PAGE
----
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26-story mixed-use tower planned at Taylor & Fifth in downtown Fort Worth

Jetta Operating Co., a 24-year-old privately held oil and gas company in Fort Worth, and a related entity plan a 26-story mixed-use tower downtown at Taylor and Fifth streets on a site once owned by the Star-Telegram.

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UPDATE: Six candidates file for two Water Board seats

Six candidates have filed for the two open seats on the Tarrant Regional Water Board, setting up a battle that could potentially shift the balance of power on the board and the priorities of one of the largest water districts in Texas.

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Top area CFOs honored

The Fort Worth Business Press honored 13 area chief financial officers today with a luncheon at the Fort Worth Club.

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Fort Worth breaks ground on $8.6 million South Main renovation

Fort Worth Near Southsiders and city officials broke ground Monday on the 18-month rebuild of South Main Street between Vickery Boulevard and West Magnolia Avenue.

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Body-camera maker has financial ties to former Fort Worth police chief, others

IOWA CITY, Iowa (AP) — Taser International, the stun-gun maker emerging as a leading supplier of body cameras for police, has cultivated financial ties to police chiefs whose departments have bought the recording devices, raising a host of conflict-of-interest questions.

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Downtown bridge project to cost $81.3 million

A rendering of the Henderson Street bridge V-pier design. 

Jack Z. Smith
Special Projects Reporter

jack3266@sbcglobal.net

Three sleek new bridges – projected to cost $81.3 million for design and construction – could span the Trinity River just north of downtown Fort Worth by early 2017 following a vote by the Trinity River Vision Authority (TRVA) on Aug. 7.
The bridge project is part of a massive $909 million plan that would dramatically transform a shabby 800-acre area roughly twice the size of the city’s thriving central business district and provide more flood control for the city.


Bids are expected to be sought sometime between November and January for construction of the new Henderson Street, North Main Street and White Settlement Road bridges that would be a major feature of the Trinity Uptown project, according to Mark Rauscher, senior capital programs manager for the city of Fort Worth.
Rauscher said construction could take 30 to 36 months, with the Main Street Bridge requiring the least time. The construction is expected to worsen traffic congestion, but Rauscher said improvised detour roads for Henderson and Main will ease motorists’ pain. Construction is expected to begin early next year.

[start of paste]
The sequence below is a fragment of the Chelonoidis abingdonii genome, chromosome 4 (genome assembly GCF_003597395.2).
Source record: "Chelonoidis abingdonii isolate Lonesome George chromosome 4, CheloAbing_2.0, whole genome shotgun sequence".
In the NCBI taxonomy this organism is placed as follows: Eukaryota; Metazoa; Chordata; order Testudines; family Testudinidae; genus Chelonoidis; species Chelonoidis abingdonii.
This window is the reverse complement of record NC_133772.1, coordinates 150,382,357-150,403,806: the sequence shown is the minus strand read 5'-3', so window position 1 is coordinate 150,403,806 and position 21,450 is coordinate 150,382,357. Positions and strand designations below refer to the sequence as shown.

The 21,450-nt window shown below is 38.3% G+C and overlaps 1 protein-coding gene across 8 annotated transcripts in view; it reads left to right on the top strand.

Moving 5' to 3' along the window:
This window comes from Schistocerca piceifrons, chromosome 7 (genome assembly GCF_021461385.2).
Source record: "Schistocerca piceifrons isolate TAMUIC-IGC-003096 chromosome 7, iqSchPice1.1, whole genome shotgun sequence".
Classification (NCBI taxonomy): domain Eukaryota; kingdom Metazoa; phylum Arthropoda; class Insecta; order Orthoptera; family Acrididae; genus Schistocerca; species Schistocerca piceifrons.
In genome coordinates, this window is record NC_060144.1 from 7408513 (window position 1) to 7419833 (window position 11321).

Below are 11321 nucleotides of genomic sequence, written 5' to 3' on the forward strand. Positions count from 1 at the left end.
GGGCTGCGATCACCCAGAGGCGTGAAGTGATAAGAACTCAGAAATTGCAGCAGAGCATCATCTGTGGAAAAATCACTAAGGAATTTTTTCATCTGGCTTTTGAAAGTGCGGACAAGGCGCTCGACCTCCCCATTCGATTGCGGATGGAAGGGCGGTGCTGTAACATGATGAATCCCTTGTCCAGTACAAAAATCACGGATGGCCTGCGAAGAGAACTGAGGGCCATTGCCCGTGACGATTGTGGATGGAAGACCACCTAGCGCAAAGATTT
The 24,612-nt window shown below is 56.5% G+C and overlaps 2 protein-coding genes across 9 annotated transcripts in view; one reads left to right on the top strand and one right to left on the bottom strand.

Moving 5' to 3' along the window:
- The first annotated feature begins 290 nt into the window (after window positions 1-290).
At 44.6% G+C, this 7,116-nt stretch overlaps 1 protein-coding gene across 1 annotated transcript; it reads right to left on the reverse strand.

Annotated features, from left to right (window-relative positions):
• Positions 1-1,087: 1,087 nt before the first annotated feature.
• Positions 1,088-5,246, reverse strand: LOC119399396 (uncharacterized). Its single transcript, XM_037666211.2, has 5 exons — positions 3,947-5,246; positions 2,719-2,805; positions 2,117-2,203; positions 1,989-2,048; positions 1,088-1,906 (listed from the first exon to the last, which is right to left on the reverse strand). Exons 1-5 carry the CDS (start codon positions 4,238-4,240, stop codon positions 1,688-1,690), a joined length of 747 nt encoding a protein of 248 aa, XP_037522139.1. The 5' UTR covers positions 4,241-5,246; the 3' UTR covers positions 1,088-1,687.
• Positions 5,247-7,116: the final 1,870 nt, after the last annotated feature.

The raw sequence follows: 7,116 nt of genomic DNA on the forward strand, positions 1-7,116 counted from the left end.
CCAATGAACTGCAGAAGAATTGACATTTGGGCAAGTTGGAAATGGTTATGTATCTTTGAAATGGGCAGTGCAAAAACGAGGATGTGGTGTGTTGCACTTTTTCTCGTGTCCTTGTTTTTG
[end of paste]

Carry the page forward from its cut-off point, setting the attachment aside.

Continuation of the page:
Rauscher responded to questions from the Business Press on Aug. 7, following a meeting of the board of the TRVA, which oversees the ambitious and controversial Uptown project on the city’s near north side. Critics have characterized the economic development, flood control and environmental cleanup project as a lavish boondoggle plagued by soaring costs and delays, while supporters have touted the flood control and economic development aspects of the project.
The board unanimously approved Aug. 7 a $124.3 million project budget for the 2014 fiscal year that begins Oct. 1, an increase of nearly $10 million over the 2013 budget. A local tax increment financing (TIF) district – with key members including the city, Tarrant County and Tarrant Regional Water District – is a major funding source for the project, for which the public infrastructure is targeted for completion in 2021. The project also is banking on heavy federal funding, although such support could prove elusive as Congress copes with huge budget deficits and calls to trim spending.
Fort Worth and the Texas Department of Transportation will have major roles in the bridges’ construction. TxDot is expected to select a prime contractor to oversee construction of all three bridges, but “a bunch” of subcontractors likely will be hired, Rauscher said.
Local officials hope to know within several weeks whether a new $16.4 million federal grant might be awarded for the bridge project. But it can proceed even without that federal aid, Rauscher said.


In 2009, the TRVA scrapped a more-expensive bridge design by noted architect Bing Thom of Vancouver and instead opted for the new V-pier design, estimating it would save $45 million.
The new bridges would span a new 1.5-mile bypass channel that would help create 12 miles of urban waterfront along the Clear Fork and West Fork of the Trinity River between Seventh Street and Samuels Avenue. A higher and more-constant water level would be created with a hydraulic dam at the north edge of the project and a 33-acre urban lake would be formed.
The water features and pedestrian-friendly infrastructure, coupled with environmental cleanup and demolition of old industrial operations on the near north side, will pave the way for a wave of new residential and commercial development, project officials hope. The TRVA says on its website, www.trinityrivervision.org, that there potentially could be up to 10,000 new residential units and 3 million square feet of commercial development, generating “more than $600 million in economic activity during the first decade alone.”
The $909 million project cost is expressed in 2021 dollars, to account for inflation. Continued private development would be expected to occur in ensuing years.
 

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